Yale School of Medicine Honors Its First Three Black Women Graduates

Recently, the Yale University School of Medicine honored the first three African-American women graduates of the school.

Cortlandt Van Rensselaer, a black man, graduated from Yale Medical School in 1857. Twelve other black men earned medical degrees at Yale over the next 40 years. But afterwards, Jim Crow ruled the day. There were no black graduates of the Yale medical school between 1903 and 1947.

Beatrice Ann Hamburg was the first black woman to graduate from the medical school in 1948. This was 91 years after the first black man earned a medical degree at Yale.

Dr. Hamburg had already been a pioneer. She was the first self-identified African-American woman to graduate from Vassar College. Dr. Hamburg has taught at the Stanford, Harvard, and Mount Sinai medical schools and is now the Dewitt Wallace Distinguished Scholar of Psychiatry at the Weill Medical College of Cornell University.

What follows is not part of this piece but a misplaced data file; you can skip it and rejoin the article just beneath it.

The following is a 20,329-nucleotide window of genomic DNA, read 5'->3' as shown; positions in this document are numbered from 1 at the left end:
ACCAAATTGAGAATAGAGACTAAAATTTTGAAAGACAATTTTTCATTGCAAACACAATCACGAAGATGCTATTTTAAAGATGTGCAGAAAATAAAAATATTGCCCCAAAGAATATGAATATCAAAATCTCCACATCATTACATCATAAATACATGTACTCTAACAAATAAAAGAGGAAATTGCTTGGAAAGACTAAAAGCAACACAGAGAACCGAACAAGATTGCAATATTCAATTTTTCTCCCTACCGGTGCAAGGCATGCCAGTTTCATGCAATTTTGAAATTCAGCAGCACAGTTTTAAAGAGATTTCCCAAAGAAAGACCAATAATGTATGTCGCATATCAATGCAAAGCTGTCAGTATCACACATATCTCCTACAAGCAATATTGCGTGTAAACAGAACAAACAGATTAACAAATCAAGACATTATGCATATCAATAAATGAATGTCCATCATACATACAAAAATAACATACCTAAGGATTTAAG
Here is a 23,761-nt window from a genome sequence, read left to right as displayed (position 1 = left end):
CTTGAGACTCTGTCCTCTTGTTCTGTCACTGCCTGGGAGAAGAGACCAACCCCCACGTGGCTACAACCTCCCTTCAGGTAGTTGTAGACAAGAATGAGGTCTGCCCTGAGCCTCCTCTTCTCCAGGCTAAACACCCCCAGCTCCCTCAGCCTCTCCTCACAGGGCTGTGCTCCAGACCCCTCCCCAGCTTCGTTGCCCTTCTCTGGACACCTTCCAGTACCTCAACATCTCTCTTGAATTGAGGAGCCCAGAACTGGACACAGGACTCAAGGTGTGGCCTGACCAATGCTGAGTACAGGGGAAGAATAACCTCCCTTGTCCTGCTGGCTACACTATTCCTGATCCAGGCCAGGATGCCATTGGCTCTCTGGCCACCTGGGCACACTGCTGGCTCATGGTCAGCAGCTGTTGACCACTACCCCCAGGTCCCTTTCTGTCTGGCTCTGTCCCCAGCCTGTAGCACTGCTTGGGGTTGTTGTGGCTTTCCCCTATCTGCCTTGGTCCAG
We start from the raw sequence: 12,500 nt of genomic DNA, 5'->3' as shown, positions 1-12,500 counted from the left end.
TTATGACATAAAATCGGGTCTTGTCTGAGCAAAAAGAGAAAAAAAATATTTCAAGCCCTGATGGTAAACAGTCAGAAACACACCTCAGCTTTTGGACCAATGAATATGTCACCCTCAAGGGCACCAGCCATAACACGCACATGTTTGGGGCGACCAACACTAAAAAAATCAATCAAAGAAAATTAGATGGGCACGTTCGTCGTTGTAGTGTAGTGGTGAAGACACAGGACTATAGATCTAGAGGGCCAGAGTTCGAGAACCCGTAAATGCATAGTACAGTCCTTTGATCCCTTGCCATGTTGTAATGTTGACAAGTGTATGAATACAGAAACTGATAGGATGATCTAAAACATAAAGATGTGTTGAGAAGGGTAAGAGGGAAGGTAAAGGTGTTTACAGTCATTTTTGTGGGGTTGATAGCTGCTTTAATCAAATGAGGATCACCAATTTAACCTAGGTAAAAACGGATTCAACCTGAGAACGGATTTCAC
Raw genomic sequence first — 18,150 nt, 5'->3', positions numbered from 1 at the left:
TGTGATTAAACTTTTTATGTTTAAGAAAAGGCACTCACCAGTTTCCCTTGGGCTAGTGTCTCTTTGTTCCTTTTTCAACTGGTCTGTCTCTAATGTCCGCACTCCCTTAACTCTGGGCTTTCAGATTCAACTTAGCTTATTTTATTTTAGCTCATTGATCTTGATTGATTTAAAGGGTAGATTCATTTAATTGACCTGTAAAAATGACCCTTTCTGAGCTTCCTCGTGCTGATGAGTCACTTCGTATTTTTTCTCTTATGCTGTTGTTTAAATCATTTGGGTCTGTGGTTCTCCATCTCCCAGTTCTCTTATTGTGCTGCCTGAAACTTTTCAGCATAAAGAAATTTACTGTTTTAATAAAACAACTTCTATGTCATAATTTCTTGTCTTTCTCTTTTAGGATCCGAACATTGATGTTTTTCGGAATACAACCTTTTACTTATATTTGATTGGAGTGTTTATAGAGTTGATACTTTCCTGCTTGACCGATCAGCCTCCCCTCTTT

Following in Dr. Hamburg's footsteps at Yale were Yvette Fay Francis-McBarnette who graduated in 1950 and Doris Louise Wethers who earned her medical degree in 1952. Both women became active in research on sickle cell disease.